Whitlow Settlers in New Zealand in the 19th Century
- Mrs. Mary Whitlow, (b. 1828), aged 34, Cornish needlewoman departing on 29th May 1862 aboard the ship "Mersey" arriving in Lyttelton, Canterbury, New Zealand on 22nd September 1862 
- Miss Mary Jane Whitlow, (b. 1836), aged 26, Cornish domestic servant departing on 29th May 1862 aboard the ship "Mersey" arriving in Lyttelton, Canterbury, New Zealand on 22nd September 1862 
- Mr. Stephen V. Whitlow, (b. 1851), aged 11, Cornish settler departing on 29th May 1862 aboard the ship "Mersey" arriving in Lyttelton, Canterbury, New Zealand on 22nd September 1862 
- Mr. Thomas Whitlow, (b. 1849), aged 13, Cornish settler departing on 29th May 1862 aboard the ship "Mersey" arriving in Lyttelton, Canterbury, New Zealand on 22nd September 1862 
- Mr. William Whitlow, (b. 1845), aged 17, Cornish farm labourer departing on 29th May 1862 aboard the ship "Mersey" arriving in Lyttelton, Canterbury, New Zealand on 22nd September 1862 
Contemporary Notables of the name Whitlow (post 1700) +
- Robert Edward "Bob" Whitlow (b. 1936), former American football center who played from 1960 to 1968
- Robert Whitlow, American three-time ICVM Crown Award winning writer
- Christopher Whitlow, American stuntman, known for his work in Thor: The Dark World (2013) and 22.214.171.124 (2010)
- Woodrow Whitlow Jr., American associate administrator for Mission Support at NASA
- Colonel Robert V. Whitlow (1918-1997), American military officer, football coach, university athletic director, and sports club executive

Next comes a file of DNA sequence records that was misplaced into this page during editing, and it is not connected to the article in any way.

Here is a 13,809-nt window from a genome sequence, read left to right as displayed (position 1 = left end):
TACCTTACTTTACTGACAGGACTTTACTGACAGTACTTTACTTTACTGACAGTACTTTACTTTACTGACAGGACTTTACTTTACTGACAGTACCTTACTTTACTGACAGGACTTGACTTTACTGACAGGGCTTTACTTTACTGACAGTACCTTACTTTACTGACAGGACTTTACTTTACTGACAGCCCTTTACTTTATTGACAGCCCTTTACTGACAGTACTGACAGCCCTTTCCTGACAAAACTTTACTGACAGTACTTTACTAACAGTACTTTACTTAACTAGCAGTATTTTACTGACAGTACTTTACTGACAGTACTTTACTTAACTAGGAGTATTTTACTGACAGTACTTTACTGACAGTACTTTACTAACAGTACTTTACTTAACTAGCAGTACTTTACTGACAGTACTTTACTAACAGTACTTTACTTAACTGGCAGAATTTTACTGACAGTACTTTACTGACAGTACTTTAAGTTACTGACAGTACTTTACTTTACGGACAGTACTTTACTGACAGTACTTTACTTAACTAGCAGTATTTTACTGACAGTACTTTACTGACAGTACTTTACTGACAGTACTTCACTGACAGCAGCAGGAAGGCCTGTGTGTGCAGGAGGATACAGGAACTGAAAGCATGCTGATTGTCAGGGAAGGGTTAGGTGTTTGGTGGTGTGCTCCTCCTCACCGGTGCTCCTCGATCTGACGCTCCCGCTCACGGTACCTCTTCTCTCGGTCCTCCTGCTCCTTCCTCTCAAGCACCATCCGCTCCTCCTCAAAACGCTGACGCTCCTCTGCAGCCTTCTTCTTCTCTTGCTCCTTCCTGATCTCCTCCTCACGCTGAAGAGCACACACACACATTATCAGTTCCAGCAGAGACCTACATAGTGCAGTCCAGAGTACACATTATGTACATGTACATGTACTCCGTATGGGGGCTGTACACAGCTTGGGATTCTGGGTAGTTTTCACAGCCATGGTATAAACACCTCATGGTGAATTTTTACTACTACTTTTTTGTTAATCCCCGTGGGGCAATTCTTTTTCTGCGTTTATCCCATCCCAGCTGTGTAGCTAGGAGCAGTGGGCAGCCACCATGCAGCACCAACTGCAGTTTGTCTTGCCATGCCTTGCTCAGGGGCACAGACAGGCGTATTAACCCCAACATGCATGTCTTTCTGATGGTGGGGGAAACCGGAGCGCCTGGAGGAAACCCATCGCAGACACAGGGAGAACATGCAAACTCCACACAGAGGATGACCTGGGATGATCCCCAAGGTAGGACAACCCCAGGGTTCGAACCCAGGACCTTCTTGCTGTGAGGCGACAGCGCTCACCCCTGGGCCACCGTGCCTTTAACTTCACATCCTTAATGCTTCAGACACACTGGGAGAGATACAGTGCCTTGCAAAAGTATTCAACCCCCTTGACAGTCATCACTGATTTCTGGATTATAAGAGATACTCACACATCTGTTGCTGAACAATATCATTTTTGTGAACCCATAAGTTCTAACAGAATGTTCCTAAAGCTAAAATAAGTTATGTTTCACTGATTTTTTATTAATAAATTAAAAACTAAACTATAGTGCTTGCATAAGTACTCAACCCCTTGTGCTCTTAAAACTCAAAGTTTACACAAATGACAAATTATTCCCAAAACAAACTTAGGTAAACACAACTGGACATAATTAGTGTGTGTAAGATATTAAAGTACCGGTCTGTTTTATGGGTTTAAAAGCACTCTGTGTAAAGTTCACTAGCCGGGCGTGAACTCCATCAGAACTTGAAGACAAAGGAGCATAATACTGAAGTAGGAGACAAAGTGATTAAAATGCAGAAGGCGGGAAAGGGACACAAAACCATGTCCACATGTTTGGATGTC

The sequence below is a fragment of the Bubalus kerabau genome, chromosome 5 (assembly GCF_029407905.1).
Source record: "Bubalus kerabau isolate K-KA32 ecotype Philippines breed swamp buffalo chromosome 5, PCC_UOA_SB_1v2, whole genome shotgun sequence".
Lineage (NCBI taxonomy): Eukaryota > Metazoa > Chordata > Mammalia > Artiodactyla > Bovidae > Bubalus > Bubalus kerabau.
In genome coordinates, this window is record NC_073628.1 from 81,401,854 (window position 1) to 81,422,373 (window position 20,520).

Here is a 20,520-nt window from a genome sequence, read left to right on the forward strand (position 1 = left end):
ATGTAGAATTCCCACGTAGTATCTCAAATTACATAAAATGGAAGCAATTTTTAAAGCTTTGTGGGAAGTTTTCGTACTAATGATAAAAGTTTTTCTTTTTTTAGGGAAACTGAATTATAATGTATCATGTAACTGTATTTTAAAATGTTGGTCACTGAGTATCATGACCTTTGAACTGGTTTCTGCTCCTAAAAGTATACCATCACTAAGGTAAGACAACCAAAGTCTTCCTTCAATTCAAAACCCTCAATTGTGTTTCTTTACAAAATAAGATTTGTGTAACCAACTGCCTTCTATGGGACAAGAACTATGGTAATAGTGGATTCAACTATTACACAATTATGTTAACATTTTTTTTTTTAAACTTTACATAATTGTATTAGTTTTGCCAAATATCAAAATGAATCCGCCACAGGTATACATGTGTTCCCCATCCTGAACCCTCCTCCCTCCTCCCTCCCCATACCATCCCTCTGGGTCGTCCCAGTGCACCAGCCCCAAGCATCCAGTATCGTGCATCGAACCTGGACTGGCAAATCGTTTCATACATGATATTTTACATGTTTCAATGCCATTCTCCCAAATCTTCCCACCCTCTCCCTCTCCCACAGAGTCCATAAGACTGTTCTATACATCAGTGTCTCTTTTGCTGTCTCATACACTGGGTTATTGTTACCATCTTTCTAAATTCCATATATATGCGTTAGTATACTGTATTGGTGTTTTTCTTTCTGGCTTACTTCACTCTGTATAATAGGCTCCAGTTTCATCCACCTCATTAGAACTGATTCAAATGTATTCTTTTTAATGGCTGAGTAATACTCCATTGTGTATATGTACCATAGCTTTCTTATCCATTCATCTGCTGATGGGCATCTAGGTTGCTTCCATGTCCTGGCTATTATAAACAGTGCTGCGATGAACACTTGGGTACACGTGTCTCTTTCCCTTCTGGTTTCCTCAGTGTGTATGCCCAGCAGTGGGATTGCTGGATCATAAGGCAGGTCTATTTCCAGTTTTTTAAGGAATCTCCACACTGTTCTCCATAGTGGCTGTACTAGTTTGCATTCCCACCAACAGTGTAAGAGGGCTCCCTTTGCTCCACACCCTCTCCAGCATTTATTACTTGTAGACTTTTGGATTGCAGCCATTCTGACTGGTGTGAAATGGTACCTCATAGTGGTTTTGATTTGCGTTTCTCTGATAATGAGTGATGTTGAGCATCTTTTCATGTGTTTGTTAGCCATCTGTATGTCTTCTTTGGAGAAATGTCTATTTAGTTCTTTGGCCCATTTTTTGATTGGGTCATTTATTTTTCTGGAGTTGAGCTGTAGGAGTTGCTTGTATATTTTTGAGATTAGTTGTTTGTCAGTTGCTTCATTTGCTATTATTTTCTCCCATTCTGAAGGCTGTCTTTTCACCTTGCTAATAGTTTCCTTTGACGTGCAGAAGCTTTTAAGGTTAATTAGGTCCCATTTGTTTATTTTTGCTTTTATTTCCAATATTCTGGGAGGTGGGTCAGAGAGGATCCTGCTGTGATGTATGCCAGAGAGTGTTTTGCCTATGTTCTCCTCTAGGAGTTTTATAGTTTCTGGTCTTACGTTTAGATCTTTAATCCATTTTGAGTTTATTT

- Jill Whitlow (b. 1963), American motion picture and television actress, known for her roles in Porky's (1982), Weird Science (1985) and Mask (1985)
- Frederick William James "Fred" Whitlow (1904-1978), English professional footballer who played from 1922 to 1937
- Michael William "Mike" Whitlow (b. 1968), English former professional footballer
- Charles Whitlow Norwood Jr. (1941-2007), American Republican politician, U.S. Representative from Georgia, 1995-2007 (10th District 1995-2003, 9th District 2003-07, 10th District 2007) 
Related Stories +
The Whitlow Motto +
The motto was originally a war cry or slogan. Mottoes first began to be shown with arms in the 14th and 15th centuries, but were not in general use until the 17th century. Thus the oldest coats of arms generally do not include a motto. Mottoes seldom form part of the grant of arms: Under most heraldic authorities, a motto is an optional component of the coat of arms, and can be added to or changed at will; many families have chosen not to display a motto.
Motto: Solertia ditat
Motto Translation: Prudence enriches.
- ^ Black, George F., The Surnames of Scotland Their Origin, Meaning and History. New York: New York Public Library, 1946. Print. (ISBN 0-87104-172-3)
- ^ Lowe, Mark Anthony, Patronymica Britannica, A Dictionary of Family Names of the United Kingdom. London: John Russel Smith, 1860. Print.
- ^ Barber, Henry, British Family Names London: Elliot Stock, 62 Paternoster Row, 1894. Print.
- ^ Filby, P. William, Meyer, Mary K., Passenger and immigration lists index : a guide to published arrival records of about 500,000 passengers who came to the United States and Canada in the seventeenth, eighteenth, and nineteenth centuries. 1982-1985 Cumulated Supplements in Four Volumes Detroit, Mich. : Gale Research Co., 1985, Print (ISBN 0-8103-1795-8)
- ^ Cornwall Online Parish Clerks. (Retrieved 2018, April 30). Emigrants to Lyttelton 1858-84 [PDF]. Retrieved from http://www.opc-cornwall.org/Resc/pdfs/new_zealand_assisted.pdf
- ^ The Political Graveyard: Alphabetical Name Index. (Retrieved 2016, April 1) . Retrieved from http://politicalgraveyard.com/alpha/index.html